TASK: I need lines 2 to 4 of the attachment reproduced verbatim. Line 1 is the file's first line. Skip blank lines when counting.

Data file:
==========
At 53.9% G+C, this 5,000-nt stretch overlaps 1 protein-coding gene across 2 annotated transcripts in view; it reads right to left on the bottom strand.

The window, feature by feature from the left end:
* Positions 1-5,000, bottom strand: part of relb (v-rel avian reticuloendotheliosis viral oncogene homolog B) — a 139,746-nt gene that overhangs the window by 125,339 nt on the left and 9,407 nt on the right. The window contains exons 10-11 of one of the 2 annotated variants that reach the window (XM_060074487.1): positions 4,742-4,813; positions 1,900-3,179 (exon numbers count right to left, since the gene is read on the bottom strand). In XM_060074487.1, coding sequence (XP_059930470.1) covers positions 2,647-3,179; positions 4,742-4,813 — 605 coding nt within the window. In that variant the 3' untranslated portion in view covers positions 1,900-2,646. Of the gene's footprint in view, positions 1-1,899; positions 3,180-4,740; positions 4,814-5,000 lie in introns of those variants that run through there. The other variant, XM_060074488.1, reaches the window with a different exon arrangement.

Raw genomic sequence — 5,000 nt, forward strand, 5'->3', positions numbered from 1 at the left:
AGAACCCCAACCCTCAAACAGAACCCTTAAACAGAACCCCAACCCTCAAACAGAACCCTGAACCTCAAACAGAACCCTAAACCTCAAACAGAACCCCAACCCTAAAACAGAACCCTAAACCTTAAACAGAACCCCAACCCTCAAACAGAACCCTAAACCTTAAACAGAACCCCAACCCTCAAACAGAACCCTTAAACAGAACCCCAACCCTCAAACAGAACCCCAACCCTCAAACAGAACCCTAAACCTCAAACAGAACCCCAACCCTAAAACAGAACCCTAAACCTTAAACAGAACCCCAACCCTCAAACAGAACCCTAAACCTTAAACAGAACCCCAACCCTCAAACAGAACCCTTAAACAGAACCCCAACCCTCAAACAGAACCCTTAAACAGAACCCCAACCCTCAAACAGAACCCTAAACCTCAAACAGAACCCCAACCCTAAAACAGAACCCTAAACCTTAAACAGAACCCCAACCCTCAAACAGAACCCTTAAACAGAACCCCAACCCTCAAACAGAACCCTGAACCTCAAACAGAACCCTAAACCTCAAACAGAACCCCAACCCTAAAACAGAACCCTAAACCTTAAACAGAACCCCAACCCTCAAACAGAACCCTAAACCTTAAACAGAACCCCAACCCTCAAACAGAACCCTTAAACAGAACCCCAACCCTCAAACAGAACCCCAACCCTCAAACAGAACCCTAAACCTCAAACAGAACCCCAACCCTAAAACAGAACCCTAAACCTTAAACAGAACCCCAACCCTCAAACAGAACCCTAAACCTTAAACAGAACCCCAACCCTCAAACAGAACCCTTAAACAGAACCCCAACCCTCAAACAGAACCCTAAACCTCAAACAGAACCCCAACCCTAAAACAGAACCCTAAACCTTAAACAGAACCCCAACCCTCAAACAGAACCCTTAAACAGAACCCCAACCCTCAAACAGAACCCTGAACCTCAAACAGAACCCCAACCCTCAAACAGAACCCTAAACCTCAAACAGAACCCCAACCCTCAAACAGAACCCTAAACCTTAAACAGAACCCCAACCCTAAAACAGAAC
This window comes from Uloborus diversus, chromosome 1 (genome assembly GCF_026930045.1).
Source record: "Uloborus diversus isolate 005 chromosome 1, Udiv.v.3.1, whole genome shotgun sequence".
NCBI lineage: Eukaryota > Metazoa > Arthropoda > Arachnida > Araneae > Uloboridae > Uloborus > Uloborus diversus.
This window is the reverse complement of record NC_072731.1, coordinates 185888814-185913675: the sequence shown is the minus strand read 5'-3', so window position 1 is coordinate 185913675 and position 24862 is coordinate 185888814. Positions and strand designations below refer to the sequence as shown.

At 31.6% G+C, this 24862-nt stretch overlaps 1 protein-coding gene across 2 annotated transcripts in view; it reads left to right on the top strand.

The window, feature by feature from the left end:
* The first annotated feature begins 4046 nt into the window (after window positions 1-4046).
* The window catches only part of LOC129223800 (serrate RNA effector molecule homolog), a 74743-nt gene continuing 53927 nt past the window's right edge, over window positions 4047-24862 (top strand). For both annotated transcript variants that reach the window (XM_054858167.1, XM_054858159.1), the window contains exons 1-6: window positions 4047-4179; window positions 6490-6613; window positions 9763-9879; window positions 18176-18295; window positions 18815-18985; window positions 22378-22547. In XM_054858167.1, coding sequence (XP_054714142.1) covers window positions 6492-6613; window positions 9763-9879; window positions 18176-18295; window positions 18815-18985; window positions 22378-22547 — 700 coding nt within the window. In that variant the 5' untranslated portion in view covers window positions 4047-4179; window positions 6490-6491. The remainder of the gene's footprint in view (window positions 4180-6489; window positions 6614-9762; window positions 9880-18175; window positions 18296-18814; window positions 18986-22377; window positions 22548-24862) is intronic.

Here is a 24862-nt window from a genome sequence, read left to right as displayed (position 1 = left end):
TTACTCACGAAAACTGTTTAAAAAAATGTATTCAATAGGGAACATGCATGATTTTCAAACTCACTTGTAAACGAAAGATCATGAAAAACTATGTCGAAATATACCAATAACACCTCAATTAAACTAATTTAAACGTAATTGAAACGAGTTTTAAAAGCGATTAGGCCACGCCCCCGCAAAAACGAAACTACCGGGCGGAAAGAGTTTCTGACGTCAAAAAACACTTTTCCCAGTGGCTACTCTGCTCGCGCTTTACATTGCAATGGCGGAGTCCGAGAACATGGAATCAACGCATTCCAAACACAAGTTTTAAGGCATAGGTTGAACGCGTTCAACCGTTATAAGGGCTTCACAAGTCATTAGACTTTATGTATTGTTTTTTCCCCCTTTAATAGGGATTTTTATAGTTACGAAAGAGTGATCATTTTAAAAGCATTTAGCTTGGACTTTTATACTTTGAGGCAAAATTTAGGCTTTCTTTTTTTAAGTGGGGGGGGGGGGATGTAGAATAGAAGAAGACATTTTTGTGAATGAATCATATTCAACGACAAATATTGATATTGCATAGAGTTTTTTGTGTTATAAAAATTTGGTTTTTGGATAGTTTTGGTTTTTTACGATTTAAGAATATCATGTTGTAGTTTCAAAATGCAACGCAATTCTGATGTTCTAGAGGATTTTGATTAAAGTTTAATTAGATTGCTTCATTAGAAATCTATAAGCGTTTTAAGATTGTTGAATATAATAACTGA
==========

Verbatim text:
The window, feature by feature from the left end:
* Positions 1-5,000, bottom strand: part of relb (v-rel avian reticuloendotheliosis viral oncogene homolog B) — a 139,746-nt gene that overhangs the window by 125,339 nt on the left and 9,407 nt on the right. The window contains exons 10-11 of one of the 2 annotated variants that reach the window (XM_060074487.1): positions 4,742-4,813; positions 1,900-3,179 (exon numbers count right to left, since the gene is read on the bottom strand). In XM_060074487.1, coding sequence (XP_059930470.1) covers positions 2,647-3,179; positions 4,742-4,813 — 605 coding nt within the window. In that variant the 3' untranslated portion in view covers positions 1,900-2,646. Of the gene's footprint in view, positions 1-1,899; positions 3,180-4,740; positions 4,814-5,000 lie in introns of those variants that run through there. The other variant, XM_060074488.1, reaches the window with a different exon arrangement.

Raw genomic sequence — 5,000 nt, forward strand, 5'->3', positions numbered from 1 at the left: